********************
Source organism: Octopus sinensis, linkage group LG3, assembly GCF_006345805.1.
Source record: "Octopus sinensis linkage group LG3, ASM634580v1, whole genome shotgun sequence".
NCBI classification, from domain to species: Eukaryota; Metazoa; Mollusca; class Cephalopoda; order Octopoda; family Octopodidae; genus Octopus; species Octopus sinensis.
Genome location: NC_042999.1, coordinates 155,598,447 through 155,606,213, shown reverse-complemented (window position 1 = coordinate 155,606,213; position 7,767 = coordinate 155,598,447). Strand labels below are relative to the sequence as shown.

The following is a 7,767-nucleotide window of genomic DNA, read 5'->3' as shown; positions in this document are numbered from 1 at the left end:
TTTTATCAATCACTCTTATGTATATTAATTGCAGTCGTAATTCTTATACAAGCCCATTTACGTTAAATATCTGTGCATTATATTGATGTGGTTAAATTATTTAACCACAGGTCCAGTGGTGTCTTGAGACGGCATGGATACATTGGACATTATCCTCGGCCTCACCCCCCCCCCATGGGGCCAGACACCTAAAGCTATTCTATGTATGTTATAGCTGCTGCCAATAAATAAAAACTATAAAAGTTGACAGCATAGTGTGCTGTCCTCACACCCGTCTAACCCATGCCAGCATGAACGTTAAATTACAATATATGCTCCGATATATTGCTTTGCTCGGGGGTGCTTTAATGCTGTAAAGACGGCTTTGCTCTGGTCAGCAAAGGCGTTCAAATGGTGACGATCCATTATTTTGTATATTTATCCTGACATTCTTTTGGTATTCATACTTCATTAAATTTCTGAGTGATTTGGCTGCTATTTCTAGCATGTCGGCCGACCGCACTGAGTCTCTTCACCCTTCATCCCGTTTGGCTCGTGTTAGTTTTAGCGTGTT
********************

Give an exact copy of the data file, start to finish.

Source organism: Octopus sinensis, linkage group LG3, assembly GCF_006345805.1.
Source record: "Octopus sinensis linkage group LG3, ASM634580v1, whole genome shotgun sequence".
NCBI classification, from domain to species: Eukaryota; Metazoa; Mollusca; class Cephalopoda; order Octopoda; family Octopodidae; genus Octopus; species Octopus sinensis.
Genome location: NC_042999.1, coordinates 155,598,447 through 155,606,213, shown reverse-complemented (window position 1 = coordinate 155,606,213; position 7,767 = coordinate 155,598,447). Strand labels below are relative to the sequence as shown.

The following is a 7,767-nucleotide window of genomic DNA, read 5'->3' as shown; positions in this document are numbered from 1 at the left end:
TTTTATCAATCACTCTTATGTATATTAATTGCAGTCGTAATTCTTATACAAGCCCATTTACGTTAAATATCTGTGCATTATATTGATGTGGTTAAATTATTTAACCACAGGTCCAGTGGTGTCTTGAGACGGCATGGATACATTGGACATTATCCTCGGCCTCACCCCCCCCCCATGGGGCCAGACACCTAAAGCTATTCTATGTATGTTATAGCTGCTGCCAATAAATAAAAACTATAAAAGTTGACAGCATAGTGTGCTGTCCTCACACCCGTCTAACCCATGCCAGCATGAACGTTAAATTACAATATATGCTCCGATATATTGCTTTGCTCGGGGGTGCTTTAATGCTGTAAAGACGGCTTTGCTCTGGTCAGCAAAGGCGTTCAAATGGTGACGATCCATTATTTTGTATATTTATCCTGACATTCTTTTGGTATTCATACTTCATTAAATTTCTGAGTGATTTGGCTGCTATTTCTAGCATGTCGGCCGACCGCACTGAGTCTCTTCACCCTTCATCCCGTTTGGCTCGTGTTAGTTTTAGCGTGTT